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Home and Remote Learning

The purpose of this page is to provide some support and guidance to students and families about looking after yourselves and continuing learning now that schools have closed. 

We are in unfamiliar territory and we will learn and adapt to this new situation. We are not experts in distance learning but we can learn from colleagues who are and from those in countries where schools have been closed for longer.

At the moment we will all be going through a period of adjustment and uncertainty.  Especially those in Year 11 and Year 13.  We will let you know more about what is going to happen about grades as soon as we get some clarity.

Teachers have started to upload learning resources onto Teams (Office 365) for every class they teach. Every student has a login into Teams, this login has also been shared with parents and carers.  We appreciate that computer and Internet access in most homes will be limited.  We have asked teachers to take this into consideration when setting assignments. Teams normally works well on mobile devices and the tasks that teachers have set should not require a keyboard for successful completion.

ONLINE SAFETY

It is important for parents and carers to be aware of what their children are being asked to do online, including the sites they will asked to access.  There is no online one-to-one interaction between school staff and students.  There will be a weekly telephone catch-up from a member of staff the student knows.

Advice for students

If you have concerns about your safety or wellbeing when working online is essential that you let your parents/carers and the school know as soon as possible.  Please contact your tutor using your school email account straight away.

Advice for young people is also available from:

Advice for parents and carers

Parents and carers may choose to supplement the school’s online offer with support from online companies and in some cases individual tutors. We emphasise the importance of securing online support from reputable organisations that provide evidence that they are safe and can be trusted to have access to children.

Support for parents and carers to keep their children safe online includes:

  • Internet matters - for support for parents and carers to keep their children safe online
  • London Grid for Learning - for support for parents and carers to keep their children safe online
  • Net-aware - for support for parents and careers from the NSPCC
  • Parent info - for support for parents and carers to keep their children safe online
  • Thinkuknow - for advice from the National Crime Agency to stay safe online
  • UK Safer Internet Centre - advice for parents and carers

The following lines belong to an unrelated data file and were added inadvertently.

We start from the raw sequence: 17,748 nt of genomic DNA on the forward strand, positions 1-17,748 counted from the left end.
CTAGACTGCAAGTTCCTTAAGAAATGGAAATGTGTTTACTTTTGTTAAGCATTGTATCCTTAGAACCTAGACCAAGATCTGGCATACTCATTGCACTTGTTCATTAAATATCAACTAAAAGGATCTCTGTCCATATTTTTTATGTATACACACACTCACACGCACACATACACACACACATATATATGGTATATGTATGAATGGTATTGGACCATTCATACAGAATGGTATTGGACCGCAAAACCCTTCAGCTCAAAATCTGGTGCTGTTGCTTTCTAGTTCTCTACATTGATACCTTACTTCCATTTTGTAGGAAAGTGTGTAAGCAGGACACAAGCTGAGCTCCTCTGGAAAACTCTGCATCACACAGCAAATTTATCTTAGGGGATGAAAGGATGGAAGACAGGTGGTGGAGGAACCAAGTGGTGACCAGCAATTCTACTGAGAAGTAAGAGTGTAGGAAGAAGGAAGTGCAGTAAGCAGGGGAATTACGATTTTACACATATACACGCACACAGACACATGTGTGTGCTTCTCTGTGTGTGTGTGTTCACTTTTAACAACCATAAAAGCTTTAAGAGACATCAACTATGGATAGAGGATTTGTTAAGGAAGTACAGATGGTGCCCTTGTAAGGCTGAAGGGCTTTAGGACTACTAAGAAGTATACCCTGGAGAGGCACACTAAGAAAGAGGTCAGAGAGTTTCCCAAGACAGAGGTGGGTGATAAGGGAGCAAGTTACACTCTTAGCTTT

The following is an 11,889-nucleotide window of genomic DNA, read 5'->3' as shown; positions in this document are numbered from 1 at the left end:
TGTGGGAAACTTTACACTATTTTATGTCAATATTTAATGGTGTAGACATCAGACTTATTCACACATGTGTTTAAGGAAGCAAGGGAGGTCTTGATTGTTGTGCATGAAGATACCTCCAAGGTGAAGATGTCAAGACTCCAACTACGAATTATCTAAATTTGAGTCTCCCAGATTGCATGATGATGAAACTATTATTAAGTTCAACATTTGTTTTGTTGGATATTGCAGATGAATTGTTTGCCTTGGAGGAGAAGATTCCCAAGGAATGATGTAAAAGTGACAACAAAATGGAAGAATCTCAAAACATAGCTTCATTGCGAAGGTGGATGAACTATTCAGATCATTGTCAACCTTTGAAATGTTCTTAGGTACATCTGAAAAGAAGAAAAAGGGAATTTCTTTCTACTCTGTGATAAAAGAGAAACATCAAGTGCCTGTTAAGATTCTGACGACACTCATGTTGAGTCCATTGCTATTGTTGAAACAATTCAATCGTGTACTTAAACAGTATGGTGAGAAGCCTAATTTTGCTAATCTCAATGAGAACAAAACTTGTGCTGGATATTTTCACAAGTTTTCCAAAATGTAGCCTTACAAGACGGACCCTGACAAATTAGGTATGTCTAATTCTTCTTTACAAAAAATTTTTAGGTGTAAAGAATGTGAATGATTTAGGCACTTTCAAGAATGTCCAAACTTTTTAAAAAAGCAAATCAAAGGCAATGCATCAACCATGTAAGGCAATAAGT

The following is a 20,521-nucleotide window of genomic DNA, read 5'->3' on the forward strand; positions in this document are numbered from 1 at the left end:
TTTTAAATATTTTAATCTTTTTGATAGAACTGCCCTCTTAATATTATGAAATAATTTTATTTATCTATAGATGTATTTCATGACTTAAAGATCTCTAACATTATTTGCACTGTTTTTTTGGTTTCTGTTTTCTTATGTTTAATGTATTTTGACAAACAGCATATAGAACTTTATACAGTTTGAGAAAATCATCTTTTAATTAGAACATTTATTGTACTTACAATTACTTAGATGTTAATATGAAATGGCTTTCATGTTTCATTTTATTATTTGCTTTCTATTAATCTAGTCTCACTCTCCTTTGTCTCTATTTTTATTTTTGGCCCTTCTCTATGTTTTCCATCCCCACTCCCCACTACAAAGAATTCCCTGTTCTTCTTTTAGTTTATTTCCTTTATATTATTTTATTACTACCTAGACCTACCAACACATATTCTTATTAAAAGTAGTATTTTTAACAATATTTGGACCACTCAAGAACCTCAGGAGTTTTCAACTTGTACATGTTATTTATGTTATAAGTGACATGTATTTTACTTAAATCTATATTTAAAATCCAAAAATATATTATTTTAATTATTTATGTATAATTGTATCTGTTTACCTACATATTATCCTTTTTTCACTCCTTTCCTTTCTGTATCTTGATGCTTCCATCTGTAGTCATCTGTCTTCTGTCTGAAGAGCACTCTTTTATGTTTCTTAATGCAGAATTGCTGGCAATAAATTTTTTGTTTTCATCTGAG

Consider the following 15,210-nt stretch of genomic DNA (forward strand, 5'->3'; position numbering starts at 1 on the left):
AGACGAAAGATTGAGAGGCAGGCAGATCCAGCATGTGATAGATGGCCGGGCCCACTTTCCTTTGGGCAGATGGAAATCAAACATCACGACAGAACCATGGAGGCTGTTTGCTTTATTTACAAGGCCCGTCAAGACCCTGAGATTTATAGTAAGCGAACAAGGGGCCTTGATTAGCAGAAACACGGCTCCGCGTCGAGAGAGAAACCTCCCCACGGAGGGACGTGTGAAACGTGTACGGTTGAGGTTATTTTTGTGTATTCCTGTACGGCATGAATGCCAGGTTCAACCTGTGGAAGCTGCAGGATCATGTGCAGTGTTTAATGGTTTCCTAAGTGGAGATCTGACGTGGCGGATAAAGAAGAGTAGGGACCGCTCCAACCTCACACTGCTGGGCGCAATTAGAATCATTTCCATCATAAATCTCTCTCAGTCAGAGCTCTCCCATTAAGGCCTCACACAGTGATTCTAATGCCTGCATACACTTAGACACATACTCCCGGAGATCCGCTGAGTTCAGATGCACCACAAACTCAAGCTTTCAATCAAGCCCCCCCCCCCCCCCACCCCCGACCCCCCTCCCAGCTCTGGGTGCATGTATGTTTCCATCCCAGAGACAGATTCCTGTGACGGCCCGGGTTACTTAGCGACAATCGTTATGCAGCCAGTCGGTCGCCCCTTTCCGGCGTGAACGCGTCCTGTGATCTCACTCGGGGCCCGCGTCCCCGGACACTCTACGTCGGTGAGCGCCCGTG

ROUTINES

Most people thrive on having regular routines.  Usually, many of the daily routines we follow are established by school or work. With the coronavirus outbreak and social distancing many of our normal routines have gone. 

Routines are reassuring and provide structure. It is important that we develop new routines to help our productivity and to support our mental wellbeing.

This link takes you to some helpful suggestions and ideas for daily routines during the coronavirus outbreak.

 

 

Conor's thoughts:

Now you may be thinking…

“YES! The time has come!”

“What time do you say?”

“School has closed!”

For you, at the moment, it might be like a holiday but really what we need to realise is that this is not a holiday. Covid-19 has struck and the numbers are going up. 

Now, there are many things that you can do. Obviously, there is school work that can be done, which has been set out by your teachers. Now, coming from myself, it is important that you follow a structure on how your day will play out. For example, wake up at a certain time and do you your first hour of work. Then, maybe try to do something physical as we still need exercise. Relaxation is a key part too so make sure you have a break. This won’t be as bad a time as you will think. You can learn quite a lot about yourself and the things around you. Such as, you may notice something different out of your window than you’d see normally. Perhaps something that’s not as interesting as you’d think may become interesting, for example the plant on your kitchen counter. You might start enjoying watering and caring for it. There are things that you can do to entertain yourself rather than always looking at the negatives, or at your screen. 

Now, this virus is not a joke and you do need to make sure that you follow the guidance that the government has set out which at this moment is that:

  • Make sure you’re two metres apart
  • Make sure to stay sanitary, for example by washing your hands
  • Make sure you are not socialising with other people as the virus may not be deadly to us as a young generation, but it could be for others, such as the weaker or the older

This is going to be a spiral of problems and a spiral of hope. No one really knows what is happening at the moment but if you follow the simple rules above, we, as a school and as a nation, can beat Covid-19. 

Thank you to Conor in Year 8